Tuesday: At 10:00 a.m. (ET), team facilities will open. Also at that time, trades can begin. Teams can begin signing their own drafted rookies and other undrafted free agents. They can also negotiate with other teams' free agents but can't sign those players yet.
Wednesday-Saturday: Training camp opens for all teams.
Friday: Starting at 6:00 p.m. (ET) teams can sign other teams' free agents so this is when full free agency starts.
One caveat is that deals that are agreed upon this week don't become official until the players officially reform as a union and ratify the new CBA. That will happen before Aug. 4.
NFL Commissioner Roger Goodell and NFLPA executive director DeMaurice Smith spoke to the media following the news that the players had unanimously voted to approve the labor deal with the owners ending the NFL lockout.
Kraft is among the most influential owners and he was also the first to take the opportunity to apologize to the fans.
"First of all, on behalf of both sides, I want to apologize to fans that for the last 5-6 months we've been talking about the business of football and not what goes on on the field and building the teams in each market. The end result is that we have an agreement that is going to allow this sport to flourish over the next decade and we've done that in a way that's unique among the major sports in that every team, all 32j, will be competitive. We've improved player safety and we've remembered the players who played in the past.
"I want to give a special compliment to Commissioner Goodell and De Smith. The Commissioner has to deal with 32 tough and demanding owners and he's been able to take that balance. De Smith comes in, and he has to manage 1,900 players, a bunch of different professionals. It's a new CBA with tricky language and he was able to keep all those things going and come up with an agreement that he and Roger did together with their two teams."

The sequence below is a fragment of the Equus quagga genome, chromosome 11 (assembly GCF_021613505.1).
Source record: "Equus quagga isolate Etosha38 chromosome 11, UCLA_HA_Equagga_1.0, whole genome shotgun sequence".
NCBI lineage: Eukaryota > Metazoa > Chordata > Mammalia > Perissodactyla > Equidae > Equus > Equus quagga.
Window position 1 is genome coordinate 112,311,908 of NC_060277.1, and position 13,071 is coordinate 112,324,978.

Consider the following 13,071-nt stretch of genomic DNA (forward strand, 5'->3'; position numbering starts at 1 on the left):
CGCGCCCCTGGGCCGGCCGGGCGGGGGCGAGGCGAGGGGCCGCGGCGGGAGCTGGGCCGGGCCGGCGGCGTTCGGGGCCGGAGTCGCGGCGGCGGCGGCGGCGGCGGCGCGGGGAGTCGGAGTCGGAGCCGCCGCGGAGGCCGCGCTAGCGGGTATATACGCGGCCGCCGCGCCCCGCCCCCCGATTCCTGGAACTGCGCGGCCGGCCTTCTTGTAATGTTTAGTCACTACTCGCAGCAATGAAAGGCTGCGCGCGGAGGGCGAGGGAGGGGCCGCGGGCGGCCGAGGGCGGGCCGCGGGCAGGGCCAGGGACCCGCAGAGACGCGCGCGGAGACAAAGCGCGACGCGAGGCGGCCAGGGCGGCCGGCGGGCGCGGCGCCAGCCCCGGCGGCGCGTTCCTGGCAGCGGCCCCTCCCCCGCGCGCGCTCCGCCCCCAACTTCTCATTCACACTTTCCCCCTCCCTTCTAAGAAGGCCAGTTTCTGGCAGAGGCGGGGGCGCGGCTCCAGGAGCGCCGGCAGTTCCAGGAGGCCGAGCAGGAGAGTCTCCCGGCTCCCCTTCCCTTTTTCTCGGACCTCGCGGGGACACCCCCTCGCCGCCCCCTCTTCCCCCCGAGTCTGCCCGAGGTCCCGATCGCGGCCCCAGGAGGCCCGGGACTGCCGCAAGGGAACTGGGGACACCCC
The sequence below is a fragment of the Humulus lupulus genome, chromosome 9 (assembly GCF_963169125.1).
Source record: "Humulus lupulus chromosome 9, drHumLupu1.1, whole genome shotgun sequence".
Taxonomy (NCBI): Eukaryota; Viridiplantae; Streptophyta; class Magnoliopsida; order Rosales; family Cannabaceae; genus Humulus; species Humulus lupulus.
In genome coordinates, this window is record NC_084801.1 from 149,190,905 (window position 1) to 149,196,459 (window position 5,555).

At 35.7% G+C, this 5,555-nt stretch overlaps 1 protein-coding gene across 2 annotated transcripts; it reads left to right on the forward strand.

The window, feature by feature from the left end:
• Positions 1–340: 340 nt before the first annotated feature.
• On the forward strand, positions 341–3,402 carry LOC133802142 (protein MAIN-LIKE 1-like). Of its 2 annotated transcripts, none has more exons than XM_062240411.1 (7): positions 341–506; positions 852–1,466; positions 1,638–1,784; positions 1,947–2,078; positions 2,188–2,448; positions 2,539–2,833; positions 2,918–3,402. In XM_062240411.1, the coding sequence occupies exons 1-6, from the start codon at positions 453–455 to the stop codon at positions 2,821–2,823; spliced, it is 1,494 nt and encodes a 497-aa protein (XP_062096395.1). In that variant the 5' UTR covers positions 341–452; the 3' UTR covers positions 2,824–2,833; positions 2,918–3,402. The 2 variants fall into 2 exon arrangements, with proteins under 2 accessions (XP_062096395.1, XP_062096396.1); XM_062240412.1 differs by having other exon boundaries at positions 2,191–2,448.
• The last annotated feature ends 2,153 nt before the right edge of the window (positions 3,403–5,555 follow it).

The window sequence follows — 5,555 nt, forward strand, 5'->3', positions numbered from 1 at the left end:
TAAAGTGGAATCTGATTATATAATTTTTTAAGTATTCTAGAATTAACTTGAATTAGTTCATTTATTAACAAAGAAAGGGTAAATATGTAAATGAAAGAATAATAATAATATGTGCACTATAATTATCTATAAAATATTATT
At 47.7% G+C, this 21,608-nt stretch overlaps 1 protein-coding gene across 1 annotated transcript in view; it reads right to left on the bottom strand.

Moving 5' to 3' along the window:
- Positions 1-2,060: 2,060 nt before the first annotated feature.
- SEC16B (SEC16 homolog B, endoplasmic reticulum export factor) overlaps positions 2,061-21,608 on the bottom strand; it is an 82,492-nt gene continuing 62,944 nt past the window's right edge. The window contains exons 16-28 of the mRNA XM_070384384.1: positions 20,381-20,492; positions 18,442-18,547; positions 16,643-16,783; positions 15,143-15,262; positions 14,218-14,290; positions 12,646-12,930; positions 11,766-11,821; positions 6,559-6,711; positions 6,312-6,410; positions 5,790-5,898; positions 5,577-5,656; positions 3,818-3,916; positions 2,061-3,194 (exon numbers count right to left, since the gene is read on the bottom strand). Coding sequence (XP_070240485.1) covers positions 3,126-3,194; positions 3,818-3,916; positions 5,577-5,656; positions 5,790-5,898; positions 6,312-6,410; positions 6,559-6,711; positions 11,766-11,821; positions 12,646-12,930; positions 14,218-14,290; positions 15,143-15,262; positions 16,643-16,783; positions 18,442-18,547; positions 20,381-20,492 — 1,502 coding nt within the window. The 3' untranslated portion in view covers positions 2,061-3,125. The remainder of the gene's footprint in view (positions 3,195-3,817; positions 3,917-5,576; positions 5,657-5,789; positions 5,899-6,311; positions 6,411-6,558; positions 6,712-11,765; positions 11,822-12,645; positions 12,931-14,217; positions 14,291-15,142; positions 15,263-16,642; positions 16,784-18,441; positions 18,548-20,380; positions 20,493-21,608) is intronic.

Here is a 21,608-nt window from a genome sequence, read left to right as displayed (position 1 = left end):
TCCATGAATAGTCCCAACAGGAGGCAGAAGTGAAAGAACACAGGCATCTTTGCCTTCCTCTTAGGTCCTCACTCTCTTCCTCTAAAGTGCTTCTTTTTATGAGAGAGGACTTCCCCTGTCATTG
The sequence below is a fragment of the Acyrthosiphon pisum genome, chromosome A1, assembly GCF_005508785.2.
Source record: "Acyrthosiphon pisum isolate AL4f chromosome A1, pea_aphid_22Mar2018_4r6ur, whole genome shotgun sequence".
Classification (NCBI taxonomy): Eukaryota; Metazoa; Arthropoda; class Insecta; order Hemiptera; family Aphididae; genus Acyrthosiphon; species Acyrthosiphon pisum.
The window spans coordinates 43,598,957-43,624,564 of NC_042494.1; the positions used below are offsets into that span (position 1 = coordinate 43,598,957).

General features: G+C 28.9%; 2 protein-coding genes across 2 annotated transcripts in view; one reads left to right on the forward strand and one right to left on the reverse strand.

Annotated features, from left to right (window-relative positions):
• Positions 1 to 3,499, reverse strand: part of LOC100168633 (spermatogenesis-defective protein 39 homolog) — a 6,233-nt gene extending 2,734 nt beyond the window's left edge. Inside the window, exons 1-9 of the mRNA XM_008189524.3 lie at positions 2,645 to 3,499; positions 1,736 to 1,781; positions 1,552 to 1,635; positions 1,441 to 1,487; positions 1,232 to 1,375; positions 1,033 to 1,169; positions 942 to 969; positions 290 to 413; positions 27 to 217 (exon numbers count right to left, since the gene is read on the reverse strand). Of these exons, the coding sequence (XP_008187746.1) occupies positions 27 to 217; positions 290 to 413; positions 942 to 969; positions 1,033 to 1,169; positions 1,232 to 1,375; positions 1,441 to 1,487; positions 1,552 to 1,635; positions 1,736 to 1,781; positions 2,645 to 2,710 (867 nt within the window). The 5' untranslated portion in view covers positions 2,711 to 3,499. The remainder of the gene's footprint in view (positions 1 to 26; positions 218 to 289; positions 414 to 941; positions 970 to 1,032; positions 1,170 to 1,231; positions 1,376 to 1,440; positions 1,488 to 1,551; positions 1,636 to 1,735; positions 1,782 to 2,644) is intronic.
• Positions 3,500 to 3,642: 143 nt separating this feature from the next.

Perhaps the most touching moment in the press conference came when Jeff Saturday remembered Myra Kraft, Robert Kraft's wife, who passed away last week. Saturday said without Kraft involved, the deal doesn't get done. I'm not sure there's a higher compliment you could pay someone following a labor negotiation.
NFLPA executive director DeMaurice Smith spoke to the media on Monday after the players voted unanimously to approve the new labor deal with the owners ending the NFL lockout. There are still a few procedural issues the players need to tie up but, starting as soon as Tuesday, the NFL is back.
Here's a transcript of what Smith had to say to the media on Monday afternoon around 2:00 p.m. (ET):
"We wanted to let everyone know who loves this game that the executive committee and board of player reps of the National Football League unanimously recommended the approval of the deal.